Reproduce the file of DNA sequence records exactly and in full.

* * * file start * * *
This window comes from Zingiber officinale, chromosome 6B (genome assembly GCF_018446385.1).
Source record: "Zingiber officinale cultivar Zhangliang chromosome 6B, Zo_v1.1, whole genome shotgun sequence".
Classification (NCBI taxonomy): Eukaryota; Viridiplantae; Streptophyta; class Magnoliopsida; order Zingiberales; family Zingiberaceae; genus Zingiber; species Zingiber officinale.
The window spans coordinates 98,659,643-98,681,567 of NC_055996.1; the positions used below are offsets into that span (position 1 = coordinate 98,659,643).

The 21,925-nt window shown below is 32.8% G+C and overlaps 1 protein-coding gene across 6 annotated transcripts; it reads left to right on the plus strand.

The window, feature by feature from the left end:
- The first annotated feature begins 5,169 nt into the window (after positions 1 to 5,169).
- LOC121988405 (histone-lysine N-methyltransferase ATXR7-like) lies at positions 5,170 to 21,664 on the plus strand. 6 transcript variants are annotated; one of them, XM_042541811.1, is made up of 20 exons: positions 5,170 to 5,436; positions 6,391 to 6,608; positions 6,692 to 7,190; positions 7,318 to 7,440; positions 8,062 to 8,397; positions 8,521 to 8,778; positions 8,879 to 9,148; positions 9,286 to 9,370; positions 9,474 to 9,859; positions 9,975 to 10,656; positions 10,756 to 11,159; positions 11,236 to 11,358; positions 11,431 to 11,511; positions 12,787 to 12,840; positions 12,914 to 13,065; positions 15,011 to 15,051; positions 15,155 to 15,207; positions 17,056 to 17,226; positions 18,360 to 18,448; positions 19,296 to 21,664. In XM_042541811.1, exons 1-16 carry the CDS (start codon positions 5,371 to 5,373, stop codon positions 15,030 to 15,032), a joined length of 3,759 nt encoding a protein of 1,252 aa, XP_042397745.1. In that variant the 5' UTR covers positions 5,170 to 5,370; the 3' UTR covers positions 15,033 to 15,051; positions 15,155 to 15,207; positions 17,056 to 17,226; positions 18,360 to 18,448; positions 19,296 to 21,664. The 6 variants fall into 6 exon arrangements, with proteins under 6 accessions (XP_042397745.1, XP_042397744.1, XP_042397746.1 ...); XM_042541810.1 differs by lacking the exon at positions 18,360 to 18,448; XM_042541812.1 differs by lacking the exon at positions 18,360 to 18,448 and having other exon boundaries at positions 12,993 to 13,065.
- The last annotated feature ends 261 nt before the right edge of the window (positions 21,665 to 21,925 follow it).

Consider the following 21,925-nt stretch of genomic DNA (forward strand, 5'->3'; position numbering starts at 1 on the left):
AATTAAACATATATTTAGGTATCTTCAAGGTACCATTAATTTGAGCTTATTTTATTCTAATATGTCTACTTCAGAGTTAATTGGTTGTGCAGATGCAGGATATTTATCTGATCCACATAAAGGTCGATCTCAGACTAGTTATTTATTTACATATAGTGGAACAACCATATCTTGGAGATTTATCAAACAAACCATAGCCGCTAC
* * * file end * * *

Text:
This window comes from Zingiber officinale, chromosome 6B (genome assembly GCF_018446385.1).
Source record: "Zingiber officinale cultivar Zhangliang chromosome 6B, Zo_v1.1, whole genome shotgun sequence".
Classification (NCBI taxonomy): Eukaryota; Viridiplantae; Streptophyta; class Magnoliopsida; order Zingiberales; family Zingiberaceae; genus Zingiber; species Zingiber officinale.
The window spans coordinates 98,659,643-98,681,567 of NC_055996.1; the positions used below are offsets into that span (position 1 = coordinate 98,659,643).

The 21,925-nt window shown below is 32.8% G+C and overlaps 1 protein-coding gene across 6 annotated transcripts; it reads left to right on the plus strand.

The window, feature by feature from the left end:
- The first annotated feature begins 5,169 nt into the window (after positions 1 to 5,169).
- LOC121988405 (histone-lysine N-methyltransferase ATXR7-like) lies at positions 5,170 to 21,664 on the plus strand. 6 transcript variants are annotated; one of them, XM_042541811.1, is made up of 20 exons: positions 5,170 to 5,436; positions 6,391 to 6,608; positions 6,692 to 7,190; positions 7,318 to 7,440; positions 8,062 to 8,397; positions 8,521 to 8,778; positions 8,879 to 9,148; positions 9,286 to 9,370; positions 9,474 to 9,859; positions 9,975 to 10,656; positions 10,756 to 11,159; positions 11,236 to 11,358; positions 11,431 to 11,511; positions 12,787 to 12,840; positions 12,914 to 13,065; positions 15,011 to 15,051; positions 15,155 to 15,207; positions 17,056 to 17,226; positions 18,360 to 18,448; positions 19,296 to 21,664. In XM_042541811.1, exons 1-16 carry the CDS (start codon positions 5,371 to 5,373, stop codon positions 15,030 to 15,032), a joined length of 3,759 nt encoding a protein of 1,252 aa, XP_042397745.1. In that variant the 5' UTR covers positions 5,170 to 5,370; the 3' UTR covers positions 15,033 to 15,051; positions 15,155 to 15,207; positions 17,056 to 17,226; positions 18,360 to 18,448; positions 19,296 to 21,664. The 6 variants fall into 6 exon arrangements, with proteins under 6 accessions (XP_042397745.1, XP_042397744.1, XP_042397746.1 ...); XM_042541810.1 differs by lacking the exon at positions 18,360 to 18,448; XM_042541812.1 differs by lacking the exon at positions 18,360 to 18,448 and having other exon boundaries at positions 12,993 to 13,065.
- The last annotated feature ends 261 nt before the right edge of the window (positions 21,665 to 21,925 follow it).

Consider the following 21,925-nt stretch of genomic DNA (forward strand, 5'->3'; position numbering starts at 1 on the left):
AATTAAACATATATTTAGGTATCTTCAAGGTACCATTAATTTGAGCTTATTTTATTCTAATATGTCTACTTCAGAGTTAATTGGTTGTGCAGATGCAGGATATTTATCTGATCCACATAAAGGTCGATCTCAGACTAGTTATTTATTTACATATAGTGGAACAACCATATCTTGGAGATTTATCAAACAAACCATAGCCGCTAC